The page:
Ancient people probably assembled the massive sandstone horseshoe at Stonehenge more than 4,600 years ago, while the smaller bluestones were imported from Wales later, a new study suggests.
The conclusion, detailed in the December issue of the journal Antiquity, challenges earlier timelines that proposed the smaller stones were raised first.
"The sequence proposed for the site is really the wrong way around," said study co-author Timothy Darvill, an archaeologist at Bournemouth University in England. "The original idea that it starts small and gets bigger is wrong. It starts big and stays big. The new scheme puts the big stones at the center at the site as the first stage."
The new timeline, which relies on statistical methods to tighten the dates when the stones were put into place, overturns the notion that ancient societies spent hundreds of years building each area of Stonehenge. Instead, a few generations likely built each of the major elements of the site, said Robert Ixer, a researcher who discovered the origin of the bluestones, but who was not involved in the study.
"It's a very timely paper and a very important paper," Ixer said. "A lot of us have got to go back and rethink when the stones arrived."
The Wiltshire, England, site of Stonehenge is one of the world's most enduring mysteries. No one knows why prehistoric people built the enigmatic megaliths, although researchers over the years have argued the site was originally a sun calendar, a symbol of unity, or a burial monument.
Though only some of the stones remain, at the center of the site once sat an oval of bluestones, or igneous rocks (those formed from magma) that turn a bluish hue when wet or freshly cut. Surrounding the bluestones are five giant sandstone megaliths called trilithons, or two vertical standing slabs capped by a horizontal stone, arranged in the shape of a horseshoe.
Around the horseshoe, ancient builders erected a circular ring of bluestones. The sandstone boulders, or sarsens, can weigh up to 40 tons (36,287 kilograms), while the much smaller bluestones weigh a mere 4 tons (3,628 kg). [In Photos: A Walk Through Stonehenge].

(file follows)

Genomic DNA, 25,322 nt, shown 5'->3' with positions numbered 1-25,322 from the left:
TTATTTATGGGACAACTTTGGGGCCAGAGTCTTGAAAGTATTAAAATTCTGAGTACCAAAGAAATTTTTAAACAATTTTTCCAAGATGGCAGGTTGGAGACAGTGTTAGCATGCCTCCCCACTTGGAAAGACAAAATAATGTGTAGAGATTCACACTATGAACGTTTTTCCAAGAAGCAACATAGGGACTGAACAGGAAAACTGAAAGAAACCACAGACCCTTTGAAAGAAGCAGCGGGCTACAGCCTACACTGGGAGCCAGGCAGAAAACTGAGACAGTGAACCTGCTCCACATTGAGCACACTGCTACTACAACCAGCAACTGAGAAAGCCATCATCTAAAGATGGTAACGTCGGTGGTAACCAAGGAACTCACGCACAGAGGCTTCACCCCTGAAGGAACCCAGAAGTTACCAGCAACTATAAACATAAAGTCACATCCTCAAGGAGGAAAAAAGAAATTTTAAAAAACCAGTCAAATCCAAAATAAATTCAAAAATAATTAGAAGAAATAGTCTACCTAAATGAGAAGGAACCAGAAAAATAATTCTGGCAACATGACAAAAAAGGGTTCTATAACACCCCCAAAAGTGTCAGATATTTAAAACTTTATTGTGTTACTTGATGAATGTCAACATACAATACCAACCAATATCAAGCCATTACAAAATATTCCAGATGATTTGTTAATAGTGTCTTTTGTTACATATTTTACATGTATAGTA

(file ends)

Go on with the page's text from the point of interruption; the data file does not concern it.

Past researchers believed the bluestone oval and circle were erected earlier than the massive sandstone horseshoe.
But when Darvill and his colleagues began excavations at the site in 2008, they found the previous chronology didn't add up. The team estimated the age of new artifacts from the site, such as an antler-bone pick stuck within the stones. Combining the new information with dating from past excavations, the team created a new timeline for Stonehenge's construction.
Like past researchers, the team believes that ancient people first used the site 5,000 years ago, when they dug a circular ditch and mound, or henge, about 361 feet (110 meters) in diameter.
But the new analysis suggests around 2600 B.C. the Neolithic people built the giant sandstone horseshoe, drawing the stone from nearby quarries. Only then did builders arrange the much smaller bluestones, which were probably imported from Wales. Those bluestones were then rearranged at various positions throughout the site over the next millennium, Darvill said.
"They sort out the local stuff first, and then they bring in the stones from Wales to add to the complexity of the structure," Darvill told LiveScience.
The new dating allows the archaeologists to tie the structure to specific people who lived in the area at the time, Darvill said. The builders of the larger sandstone structures were pig farmers found only in the British Isles. In contrast, the bluestone builders would've been the Beaker people, sheep and cow herders who lived throughout Europe and are known for the distinctive, bell-shape pottery they left behind.
The new timeline "connects everything together, it gives us a good sequence of events outside, and it gives us a set of cultural associations with the different stages of construction," Darvill said.
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Tia is the managing editor and was previously a senior writer for Live Science. Her work has appeared in Scientific American, Wired.com and other outlets. She holds a master's degree in bioengineering from the University of Washington, a graduate certificate in science writing from UC Santa Cruz and a bachelor's degree in mechanical engineering from the University of Texas at Austin. Tia was part of a team at the Milwaukee Journal Sentinel that published the Empty Cradles series on preterm births, which won multiple awards, including the 2012 Casey Medal for Meritorious Journalism.